The view from my reading pile.

Books to movies and back again, with Hayao Miyazaki September 7, 2009

Filed under: Uncategorized — stackscene @ 2:09 pm
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I love my Google reader. More specifically, I love how my friends share things that make me think. Honestly, I could do a whole post about how having good people sharing with you on your Google Reader is almost like having a do-it-yourself reference section. Maybe another day.

TODAY, what I want to talk about, on this lovely holiday, is this post from the io9 blog about Hayao Miyazaki’s films and the genres they inhabit, sort of. If you don’t recognize Miyazaki’s name right away, you’ve almost certainly heard of his films, Princess Mononoke, Spirited Away, and the latest, Ponyo, are some of his better known titles here in the States. Let me just say, I love most of the movies Miyazaki makes (I say most because there’s a couple I still haven’t seen). He does seem to inhabit a genre all his own though, which is what the io9 post is getting at.

I really enjoy the way they try to fit the movies into specific genres, noting at the same time the places the movie breaks out of the genre norms and expectations.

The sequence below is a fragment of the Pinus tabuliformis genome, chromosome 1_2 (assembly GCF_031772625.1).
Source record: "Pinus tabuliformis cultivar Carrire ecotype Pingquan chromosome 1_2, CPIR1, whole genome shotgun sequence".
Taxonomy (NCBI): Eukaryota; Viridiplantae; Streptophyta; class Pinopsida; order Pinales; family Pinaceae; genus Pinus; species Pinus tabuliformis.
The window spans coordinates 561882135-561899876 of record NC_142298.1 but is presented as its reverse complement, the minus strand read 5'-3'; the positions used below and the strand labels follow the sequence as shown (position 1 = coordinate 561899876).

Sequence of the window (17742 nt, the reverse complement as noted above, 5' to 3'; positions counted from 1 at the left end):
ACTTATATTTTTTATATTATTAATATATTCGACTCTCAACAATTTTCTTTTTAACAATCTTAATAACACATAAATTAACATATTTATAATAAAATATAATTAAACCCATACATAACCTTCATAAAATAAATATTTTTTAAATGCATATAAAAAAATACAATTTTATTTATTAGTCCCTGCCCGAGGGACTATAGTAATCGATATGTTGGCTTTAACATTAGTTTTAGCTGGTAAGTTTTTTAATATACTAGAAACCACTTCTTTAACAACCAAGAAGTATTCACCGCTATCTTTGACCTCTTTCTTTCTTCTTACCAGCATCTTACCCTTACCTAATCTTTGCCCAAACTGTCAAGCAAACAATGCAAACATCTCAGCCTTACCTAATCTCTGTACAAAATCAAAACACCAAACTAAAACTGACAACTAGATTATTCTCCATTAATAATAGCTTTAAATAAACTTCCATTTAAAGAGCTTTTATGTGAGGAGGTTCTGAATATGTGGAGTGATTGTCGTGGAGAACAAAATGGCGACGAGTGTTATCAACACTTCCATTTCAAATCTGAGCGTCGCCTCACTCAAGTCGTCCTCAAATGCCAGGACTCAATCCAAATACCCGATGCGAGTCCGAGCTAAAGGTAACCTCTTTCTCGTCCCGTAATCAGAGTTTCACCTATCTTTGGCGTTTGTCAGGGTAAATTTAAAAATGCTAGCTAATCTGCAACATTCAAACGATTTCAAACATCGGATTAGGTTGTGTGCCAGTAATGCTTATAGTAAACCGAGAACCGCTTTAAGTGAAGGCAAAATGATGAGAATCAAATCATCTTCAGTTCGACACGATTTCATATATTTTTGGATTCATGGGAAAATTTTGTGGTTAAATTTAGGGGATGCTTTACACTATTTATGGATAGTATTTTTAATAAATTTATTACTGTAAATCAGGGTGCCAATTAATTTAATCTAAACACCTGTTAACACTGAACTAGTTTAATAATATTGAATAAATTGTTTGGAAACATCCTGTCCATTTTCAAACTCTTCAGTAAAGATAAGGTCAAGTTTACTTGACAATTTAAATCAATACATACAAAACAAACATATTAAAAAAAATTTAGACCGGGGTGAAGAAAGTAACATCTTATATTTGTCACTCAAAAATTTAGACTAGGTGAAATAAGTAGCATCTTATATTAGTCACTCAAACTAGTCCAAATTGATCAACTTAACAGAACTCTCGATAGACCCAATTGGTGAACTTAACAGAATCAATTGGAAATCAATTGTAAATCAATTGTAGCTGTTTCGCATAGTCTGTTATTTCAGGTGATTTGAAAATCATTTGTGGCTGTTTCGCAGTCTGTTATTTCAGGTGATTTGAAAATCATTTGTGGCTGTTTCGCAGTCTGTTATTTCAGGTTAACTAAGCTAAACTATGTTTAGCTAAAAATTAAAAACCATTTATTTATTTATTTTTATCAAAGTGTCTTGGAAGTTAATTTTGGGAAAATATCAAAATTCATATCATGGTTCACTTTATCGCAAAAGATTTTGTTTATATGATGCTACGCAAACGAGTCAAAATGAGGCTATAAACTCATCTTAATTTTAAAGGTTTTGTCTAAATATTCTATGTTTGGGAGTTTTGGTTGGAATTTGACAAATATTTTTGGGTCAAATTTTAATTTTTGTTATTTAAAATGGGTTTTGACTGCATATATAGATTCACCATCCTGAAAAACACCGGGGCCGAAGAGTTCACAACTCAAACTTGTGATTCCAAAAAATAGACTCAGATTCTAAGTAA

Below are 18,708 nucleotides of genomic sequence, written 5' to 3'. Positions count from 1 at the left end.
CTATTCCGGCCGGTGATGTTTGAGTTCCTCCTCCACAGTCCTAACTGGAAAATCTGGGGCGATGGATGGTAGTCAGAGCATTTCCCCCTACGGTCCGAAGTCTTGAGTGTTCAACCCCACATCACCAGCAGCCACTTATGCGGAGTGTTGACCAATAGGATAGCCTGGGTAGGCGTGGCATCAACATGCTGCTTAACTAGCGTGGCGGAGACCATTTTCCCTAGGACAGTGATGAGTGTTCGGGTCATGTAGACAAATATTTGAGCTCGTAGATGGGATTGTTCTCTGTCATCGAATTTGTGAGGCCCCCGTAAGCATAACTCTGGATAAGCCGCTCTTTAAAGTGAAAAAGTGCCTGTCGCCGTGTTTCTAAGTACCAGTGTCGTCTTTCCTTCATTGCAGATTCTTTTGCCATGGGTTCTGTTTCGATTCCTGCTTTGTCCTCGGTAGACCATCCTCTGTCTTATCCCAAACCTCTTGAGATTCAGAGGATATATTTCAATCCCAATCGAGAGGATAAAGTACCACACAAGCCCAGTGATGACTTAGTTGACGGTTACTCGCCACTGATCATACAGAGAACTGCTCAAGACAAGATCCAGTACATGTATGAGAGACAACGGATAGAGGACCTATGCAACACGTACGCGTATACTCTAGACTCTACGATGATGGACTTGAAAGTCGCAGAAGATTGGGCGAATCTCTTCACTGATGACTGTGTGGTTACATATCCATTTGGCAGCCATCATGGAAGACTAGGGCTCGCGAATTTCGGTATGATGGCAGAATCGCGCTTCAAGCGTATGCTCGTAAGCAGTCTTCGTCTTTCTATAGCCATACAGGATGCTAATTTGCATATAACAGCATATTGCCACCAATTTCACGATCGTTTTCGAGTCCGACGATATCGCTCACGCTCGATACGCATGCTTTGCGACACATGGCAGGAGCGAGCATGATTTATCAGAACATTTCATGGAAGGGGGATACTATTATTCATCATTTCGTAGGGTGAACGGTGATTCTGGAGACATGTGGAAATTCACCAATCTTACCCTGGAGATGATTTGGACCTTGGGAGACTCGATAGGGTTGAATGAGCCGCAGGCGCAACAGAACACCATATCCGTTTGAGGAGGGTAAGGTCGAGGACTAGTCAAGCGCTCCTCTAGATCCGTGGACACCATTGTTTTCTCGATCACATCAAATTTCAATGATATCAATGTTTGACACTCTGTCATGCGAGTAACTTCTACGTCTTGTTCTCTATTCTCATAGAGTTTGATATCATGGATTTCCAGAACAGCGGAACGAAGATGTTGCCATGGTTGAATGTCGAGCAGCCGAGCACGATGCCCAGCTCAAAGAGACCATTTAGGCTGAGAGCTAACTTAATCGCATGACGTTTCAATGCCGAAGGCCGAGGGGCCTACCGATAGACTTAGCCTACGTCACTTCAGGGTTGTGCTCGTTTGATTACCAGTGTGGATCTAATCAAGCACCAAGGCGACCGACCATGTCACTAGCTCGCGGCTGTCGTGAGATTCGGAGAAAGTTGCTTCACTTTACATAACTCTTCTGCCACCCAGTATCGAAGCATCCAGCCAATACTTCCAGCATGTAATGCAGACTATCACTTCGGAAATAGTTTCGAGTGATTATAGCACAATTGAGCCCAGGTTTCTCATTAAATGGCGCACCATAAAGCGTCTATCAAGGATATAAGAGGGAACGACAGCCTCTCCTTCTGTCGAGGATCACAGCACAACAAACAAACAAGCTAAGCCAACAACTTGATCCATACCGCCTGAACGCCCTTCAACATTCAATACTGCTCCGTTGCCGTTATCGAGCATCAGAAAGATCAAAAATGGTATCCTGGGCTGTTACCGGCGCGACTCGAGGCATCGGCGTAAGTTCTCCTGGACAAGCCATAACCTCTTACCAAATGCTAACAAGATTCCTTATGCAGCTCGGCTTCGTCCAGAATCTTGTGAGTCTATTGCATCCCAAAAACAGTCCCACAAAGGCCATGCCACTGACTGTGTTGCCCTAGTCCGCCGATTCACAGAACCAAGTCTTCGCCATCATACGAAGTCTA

Now, though, the real reason this post piqued my interest so quickly: most of Miyazaki’s movies are also books. I love being able to tie popular movies into the books that inspired them. I also love the quick synopses of the stories in the movies given by the blog post. I’m not saying copy them for book/movie talks, but I am saying they’d be a great place to start writing a talk about Miyazaki movies and books. Not all of the movies started as books, but many of them are published as manga after the movie is released. Thing is though, they’re usually really, really good. In the case of Nausicca of the Valley of the Wind, Miyazaki actually did an entire manga series himself, then based the movie off the first few books in the series. Howl’s Moving Castle, on the other hand, was based on the Diana Wynne Jones novel of the same name. Both book and movie are excellent, but must be enjoyed on their own terms, as they are quite different. Still, I think a booktalk that begins with a movie and then moves into the book the movie is based on could be a lot of fun. Double bonus if they’ve already seen the movie, because then you don’t have to worry about spoilers, and can still let them be surprised by some of the turns the book takes.

And obviously, this is not a new idea to me, but more of a reminder that displays of books that correspond to popular movies are always a good idea, as well as book/movie clubs. Watch the movie, read the book, have discussion, ??? profit? Ok maybe not that last part, but the book and movie discussion club seems like it could be a lot of fun.

After all, as XKCD reminds us, Hollywood will never stop making movies from books, so we’ll have plenty to choose from for the displays and discussion groups. But some people still think books are dead. Oh well!